Once Upon a Time… in Hollywood – Film Review
Once Upon a Time… in Hollywood
by Roger Crow / @RogerCrow
When I heard that Quentin Tarantino was making a movie about Charles Manson and Sharon Tate, my heart sank a little. Love or hate him, there’s no denying QT is a genius film maker. Yes, there are times when his scripts need trimming or he’s excessively violent, but when he’s on good form, as in pretty much every film barring Death Proof, he’s excellent.
But the Manson-Tate saga. Did we really need another movie examining the darkest time in Hollywood history? It turns out we really did, when filtered through Quentin’s lens.
The joy of the movie – and it is a joy – is focusing on Rick Dalton (Leonardo diCaprio), a TV star with dreams of movie stardom who is at a crossroads in his career. If he keeps doing what he’s doing, he’ll be a washed up has been in a few months. Or he can make a Western that he deems beneath him. Tackling his demons of self doubt gives us some funny scenes, but also a chance to see what he’s great at. The hidden depths if you like.
His brother in all but name is his double and stuntman Cliff Booth (Brad Pitt). “More than a buddy, less than a wife,” as he’s described. He’s also more of a driver, handyman and gofer these days. As we discover, Cliff has a shady past, that may or may not be true, and when he gets a shot at working on Rick’s new film, a run-in with Bruce Lee has repercussions.
While these two are doing their thing, glowing actress and neighbour Sharon Tate (Margot Robbie) is partying with partner Roman Polanski, and soaking up life in Tinseltown. And in their peripheral vision is the shadow of what’s to come.
Margaret Qualley gives a good turn as a creepy Manson girl, while Julia Butters, like Natalie Portman and Chloe Grace Moretz before her, will no doubt be snapped up for countless roles after her turn as a wise-beyond-her years child actor.
It’s interesting that this is the first QT movie made post-Harvey Weinstein, and inevitably reviewers will jump on how it affects Tarantino in a #metoo world. (Harry Potter/Gravity’s David Heyman is now one of the backers, so the movie’s very much in safe hands).
“Glorious love letter”
I could mention more of the plot, which is sketchy at best. It’s more of a long build up to that finale, which I was dreading from minute one. The glory of this is how it fleshes out the lives of Rick and Cliff, the Rosencratz and Guildenstern of the Tate story if you like. Tarantino has always been best at shining a light on peripheral characters rather than have leads carry a movie. His pending version of Star Trek will probably view everything from a doomed red shirt’s perspective rather than Kirk’s, if it ever sees the light of day.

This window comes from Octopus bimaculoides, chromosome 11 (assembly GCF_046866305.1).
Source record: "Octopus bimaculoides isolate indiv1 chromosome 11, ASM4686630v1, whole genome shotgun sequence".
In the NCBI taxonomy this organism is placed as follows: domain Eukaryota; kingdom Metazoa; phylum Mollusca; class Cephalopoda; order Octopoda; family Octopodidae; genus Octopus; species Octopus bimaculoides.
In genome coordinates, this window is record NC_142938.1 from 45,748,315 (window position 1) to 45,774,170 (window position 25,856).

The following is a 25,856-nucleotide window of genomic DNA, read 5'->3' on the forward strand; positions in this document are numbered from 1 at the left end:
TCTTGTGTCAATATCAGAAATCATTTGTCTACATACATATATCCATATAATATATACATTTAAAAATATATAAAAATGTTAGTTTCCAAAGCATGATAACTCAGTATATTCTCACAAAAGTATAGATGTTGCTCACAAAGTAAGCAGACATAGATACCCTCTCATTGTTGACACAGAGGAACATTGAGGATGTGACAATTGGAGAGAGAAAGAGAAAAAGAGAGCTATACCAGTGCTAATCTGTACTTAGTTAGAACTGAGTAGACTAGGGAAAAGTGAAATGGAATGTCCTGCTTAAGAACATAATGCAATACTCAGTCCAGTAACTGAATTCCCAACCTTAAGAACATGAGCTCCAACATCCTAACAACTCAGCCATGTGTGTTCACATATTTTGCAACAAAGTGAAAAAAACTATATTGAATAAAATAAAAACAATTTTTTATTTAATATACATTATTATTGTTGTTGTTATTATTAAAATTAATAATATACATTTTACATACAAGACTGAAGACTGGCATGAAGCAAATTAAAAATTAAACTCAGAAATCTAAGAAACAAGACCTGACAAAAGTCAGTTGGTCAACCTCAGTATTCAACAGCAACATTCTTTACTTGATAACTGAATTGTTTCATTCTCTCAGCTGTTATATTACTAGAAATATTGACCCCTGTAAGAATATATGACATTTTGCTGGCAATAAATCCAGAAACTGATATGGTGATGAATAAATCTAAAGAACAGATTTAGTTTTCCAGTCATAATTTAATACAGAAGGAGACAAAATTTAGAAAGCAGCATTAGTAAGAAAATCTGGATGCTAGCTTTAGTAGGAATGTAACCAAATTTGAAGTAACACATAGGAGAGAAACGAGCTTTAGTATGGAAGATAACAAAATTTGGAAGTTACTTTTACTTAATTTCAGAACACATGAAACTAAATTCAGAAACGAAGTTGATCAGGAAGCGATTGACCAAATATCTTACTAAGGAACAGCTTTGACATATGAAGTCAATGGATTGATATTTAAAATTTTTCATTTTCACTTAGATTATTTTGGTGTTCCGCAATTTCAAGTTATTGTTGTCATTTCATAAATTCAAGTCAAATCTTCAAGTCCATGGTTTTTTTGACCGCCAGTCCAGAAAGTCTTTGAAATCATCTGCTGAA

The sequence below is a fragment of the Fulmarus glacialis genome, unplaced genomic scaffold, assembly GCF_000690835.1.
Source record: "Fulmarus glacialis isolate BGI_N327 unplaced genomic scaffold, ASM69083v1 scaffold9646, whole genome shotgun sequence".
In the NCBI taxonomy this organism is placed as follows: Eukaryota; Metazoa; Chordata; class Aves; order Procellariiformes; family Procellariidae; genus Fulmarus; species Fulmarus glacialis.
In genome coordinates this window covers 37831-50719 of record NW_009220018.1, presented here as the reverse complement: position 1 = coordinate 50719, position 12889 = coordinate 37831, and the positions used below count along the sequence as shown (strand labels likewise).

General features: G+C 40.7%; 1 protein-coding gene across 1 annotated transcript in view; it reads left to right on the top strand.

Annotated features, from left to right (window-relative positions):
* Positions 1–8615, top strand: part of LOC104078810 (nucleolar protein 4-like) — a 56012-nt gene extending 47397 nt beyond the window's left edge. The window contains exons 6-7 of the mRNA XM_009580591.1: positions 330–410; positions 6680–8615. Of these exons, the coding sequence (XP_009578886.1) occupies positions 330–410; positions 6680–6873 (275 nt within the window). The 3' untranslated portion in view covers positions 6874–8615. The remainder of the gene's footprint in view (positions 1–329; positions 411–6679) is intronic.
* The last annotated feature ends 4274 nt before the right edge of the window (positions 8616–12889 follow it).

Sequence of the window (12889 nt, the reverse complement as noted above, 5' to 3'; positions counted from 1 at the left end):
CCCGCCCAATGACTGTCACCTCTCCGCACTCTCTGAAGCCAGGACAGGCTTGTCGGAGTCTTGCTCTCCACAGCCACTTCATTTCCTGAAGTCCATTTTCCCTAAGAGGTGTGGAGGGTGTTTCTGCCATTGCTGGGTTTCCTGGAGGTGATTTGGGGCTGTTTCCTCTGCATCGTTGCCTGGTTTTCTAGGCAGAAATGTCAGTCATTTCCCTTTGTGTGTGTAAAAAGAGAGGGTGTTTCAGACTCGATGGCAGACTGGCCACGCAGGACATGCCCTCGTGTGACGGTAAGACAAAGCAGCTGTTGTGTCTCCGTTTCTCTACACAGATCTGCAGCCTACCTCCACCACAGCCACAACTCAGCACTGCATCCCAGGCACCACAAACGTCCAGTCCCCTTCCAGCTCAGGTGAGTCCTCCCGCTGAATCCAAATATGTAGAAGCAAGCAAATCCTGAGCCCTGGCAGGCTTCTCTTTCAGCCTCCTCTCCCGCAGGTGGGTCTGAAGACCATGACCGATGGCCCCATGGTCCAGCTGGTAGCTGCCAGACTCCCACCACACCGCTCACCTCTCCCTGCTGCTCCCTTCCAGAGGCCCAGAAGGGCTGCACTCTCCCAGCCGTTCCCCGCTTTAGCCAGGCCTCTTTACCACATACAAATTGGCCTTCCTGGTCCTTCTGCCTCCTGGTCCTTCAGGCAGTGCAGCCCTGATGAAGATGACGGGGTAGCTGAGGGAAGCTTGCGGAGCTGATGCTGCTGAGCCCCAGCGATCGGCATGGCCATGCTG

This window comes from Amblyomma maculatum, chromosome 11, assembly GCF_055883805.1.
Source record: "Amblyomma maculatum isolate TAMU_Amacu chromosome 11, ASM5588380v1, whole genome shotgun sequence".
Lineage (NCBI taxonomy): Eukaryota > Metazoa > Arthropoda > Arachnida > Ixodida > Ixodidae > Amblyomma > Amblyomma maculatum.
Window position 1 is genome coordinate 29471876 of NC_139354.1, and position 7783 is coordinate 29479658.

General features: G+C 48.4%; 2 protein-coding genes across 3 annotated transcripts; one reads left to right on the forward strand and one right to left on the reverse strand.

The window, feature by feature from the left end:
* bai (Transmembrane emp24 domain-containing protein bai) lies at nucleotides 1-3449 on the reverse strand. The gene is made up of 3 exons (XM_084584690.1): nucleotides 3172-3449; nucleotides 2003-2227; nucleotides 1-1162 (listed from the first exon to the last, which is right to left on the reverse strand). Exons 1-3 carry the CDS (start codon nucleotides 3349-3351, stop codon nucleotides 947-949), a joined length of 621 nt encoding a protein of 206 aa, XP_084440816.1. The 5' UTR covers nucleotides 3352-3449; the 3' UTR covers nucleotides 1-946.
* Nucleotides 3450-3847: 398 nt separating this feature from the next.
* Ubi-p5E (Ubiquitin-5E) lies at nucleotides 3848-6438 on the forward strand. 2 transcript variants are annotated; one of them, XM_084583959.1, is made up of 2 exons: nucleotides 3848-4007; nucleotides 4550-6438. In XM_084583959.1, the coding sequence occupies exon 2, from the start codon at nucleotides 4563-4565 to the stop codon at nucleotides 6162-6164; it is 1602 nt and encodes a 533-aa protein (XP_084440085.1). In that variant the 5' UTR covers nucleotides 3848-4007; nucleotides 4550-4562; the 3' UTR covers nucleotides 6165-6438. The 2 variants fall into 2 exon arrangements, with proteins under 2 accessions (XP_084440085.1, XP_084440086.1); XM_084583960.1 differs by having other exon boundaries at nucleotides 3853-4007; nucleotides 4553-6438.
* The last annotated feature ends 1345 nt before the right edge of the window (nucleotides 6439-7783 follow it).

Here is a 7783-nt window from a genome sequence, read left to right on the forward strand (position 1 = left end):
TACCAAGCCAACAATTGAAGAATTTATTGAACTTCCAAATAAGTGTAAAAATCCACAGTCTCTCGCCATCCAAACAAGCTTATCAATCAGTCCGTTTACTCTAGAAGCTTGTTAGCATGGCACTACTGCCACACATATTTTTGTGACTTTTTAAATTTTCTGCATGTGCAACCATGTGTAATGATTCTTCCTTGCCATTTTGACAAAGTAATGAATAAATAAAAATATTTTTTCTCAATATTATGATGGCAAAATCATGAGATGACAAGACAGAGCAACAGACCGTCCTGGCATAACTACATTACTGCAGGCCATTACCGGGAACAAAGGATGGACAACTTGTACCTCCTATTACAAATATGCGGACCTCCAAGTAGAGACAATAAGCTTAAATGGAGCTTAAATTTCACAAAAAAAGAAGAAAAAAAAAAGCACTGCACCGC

But for now, he’s given the world a glorious love letter to Hollywood, from its crackling neon signs, and film posters to the movies themselves. And these aren’t the biggest films of 50 years ago, but cult offerings like Tate’s The Wrecking Crew. The bread and butter movies which kept Hollywood ticking over.
By that finale my absolute dread thankfully melted away. It’s a while since I’ve been that tense in any film, (a scene with Pitt on a ranch ramps up the tension), though it either helps or hinders your experience depending on how much you knew about the horrors of that era.
The fact I could have clapped at the end tells you hope much I enjoyed it. Okay, it’s not a perfect film, but it’s one I could happily watch again for those glorious scenes.
As usual Tarantino’s characters get under your skin, and Dalton and Booth are fine additions to his catalogue of creations such as Pulp Fiction’s Vincent Vega and The Hateful 8’s Daisy Domergue.
Some may come out wondering what just happened, while others will have that same cathartic release I did. Either way, it’s a glorious experience which film lovers will adore, and that title is spot on, for reasons I won’t go into.
Yes, a deliberately vague review, but if you get a chance, see this at a decent cinema. We drove 70 miles to see it at one of Blighty’s best indie movie houses, Kinema in the Woods (complete with intermission), and it was all the better for it.
The fact I’d do it again tells you how good this is.